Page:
Apr 4, 2018
On DVD: Faye Emerson and Zachary Scott in the Twisty Noir Danger Signal (1945)
One of my suspense genre pet peeves is the plot that requires the protagonist to miss obvious red flags and continue to plunge into danger. It’s hard to root for someone who doesn’t have a lot of common sense. Danger Signal, which recently made its DVD debut from Warner Archive, manages for the most part to avoid falling into this trap. Here the predictable and the novel co-exist in an interesting film with a solid cast of players who didn’t often get star treatment.
Faye Emerson is Hilda Fenchurch, a serious-minded stenographer who falls for her mother’s (Mary Servoss) mysterious new boarder Ronnie Mason (Zachary Scott). This much to the dismay of a shy scientist at her office, Dr. Andrew Lang (Bruce Bennett), who has a crush on her, and to the curiosity of the sophisticated Dr. Jane Silla who employees her (Rosemary De Camp). Then her kid sister Anne (Mona Freeman) returns home from a stay in a sanitarium to treat tuberculosis, further complicating the dynamic at home with Ronnie.
The film begins with a mysterious scene, in which a woman is seen collapsed on a bed, while the hands of a man are shown removing her wedding ring and taking a large wad of cash out of her wallet while the landlady pounds at the door. The man is Ronnie and he jumps out the window just in time to escape the repercussions of whatever he has been up to in that room. Given this information up front, it’s easy to assume that Ronnie will keep whoever he meets in the dark until the final climax.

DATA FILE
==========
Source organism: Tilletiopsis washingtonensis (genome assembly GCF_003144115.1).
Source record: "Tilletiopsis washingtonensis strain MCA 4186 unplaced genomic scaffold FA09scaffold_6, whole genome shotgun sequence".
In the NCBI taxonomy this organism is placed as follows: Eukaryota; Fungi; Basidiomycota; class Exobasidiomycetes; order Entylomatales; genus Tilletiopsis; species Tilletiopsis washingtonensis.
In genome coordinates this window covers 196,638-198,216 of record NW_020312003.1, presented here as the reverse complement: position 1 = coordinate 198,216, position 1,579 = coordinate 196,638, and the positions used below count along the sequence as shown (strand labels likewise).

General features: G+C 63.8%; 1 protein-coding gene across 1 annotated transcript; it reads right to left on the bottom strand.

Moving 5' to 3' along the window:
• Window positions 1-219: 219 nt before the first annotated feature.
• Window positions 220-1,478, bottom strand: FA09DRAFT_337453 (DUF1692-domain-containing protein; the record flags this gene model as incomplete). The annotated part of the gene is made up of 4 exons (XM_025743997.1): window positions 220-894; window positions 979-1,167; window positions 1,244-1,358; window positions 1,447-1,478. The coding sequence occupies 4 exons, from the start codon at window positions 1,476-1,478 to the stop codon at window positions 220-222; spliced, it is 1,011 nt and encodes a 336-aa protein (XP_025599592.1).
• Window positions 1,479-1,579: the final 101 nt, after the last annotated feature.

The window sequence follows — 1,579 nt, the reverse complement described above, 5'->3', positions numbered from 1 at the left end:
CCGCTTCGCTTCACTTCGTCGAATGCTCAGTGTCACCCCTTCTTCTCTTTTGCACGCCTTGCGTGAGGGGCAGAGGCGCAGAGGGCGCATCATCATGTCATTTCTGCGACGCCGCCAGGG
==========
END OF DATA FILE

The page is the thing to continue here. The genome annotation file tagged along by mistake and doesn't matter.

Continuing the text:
That isn’t the case though, because Hilda is a remarkably intelligent heroine. While she initially gives in to Ronnie’s smooth line, she quickly realizes he’s trouble. What’s refreshing is the way she thoroughly discards her crush, seeing the situation for what it is. This is not a woman to be brought down by passion. Emerson plays this even-handed character with steady elegance, granting her her flaws, but always showing the strength within her. She is a woman with a good foundation.
It’s almost amusing how completely Ronnie misses that he has met his match in Hilda. He’s so accustomed to destroying women that it hasn’t occurred to him that one could beat him at his own game. Every time he starts to lead the plot down a predictably menacing path, she steps in to take the action in a different direction. Bennett and DeCamp are equally intelligent, and that mental acuity gives them the means they need to help Hilda. They are a mighty team against Scott, who plays his role like he just came from doing the same thing in another film and is a bit shocked to see things aren’t playing out as usual.
Basically, this is what a suspense thriller looks like when it is dominated by intelligent, clear-thinking people. Freeman takes on the more traditional role of the easily flattered ingénue and Servoss plays a woman simply too good-hearted to believe in Ronnie’s evil. Otherwise, everyone else seems to know where the bodies are buried, which gives this sharp film and its pleasing cast an extra edge. This is an 'A' quality production, despite its 'B' trappings.
Many thanks to Warner Archive for providing a copy of the film for review. This is a Manufacture on Demand (MOD) DVD. To order, visit The Warner Archive Collection.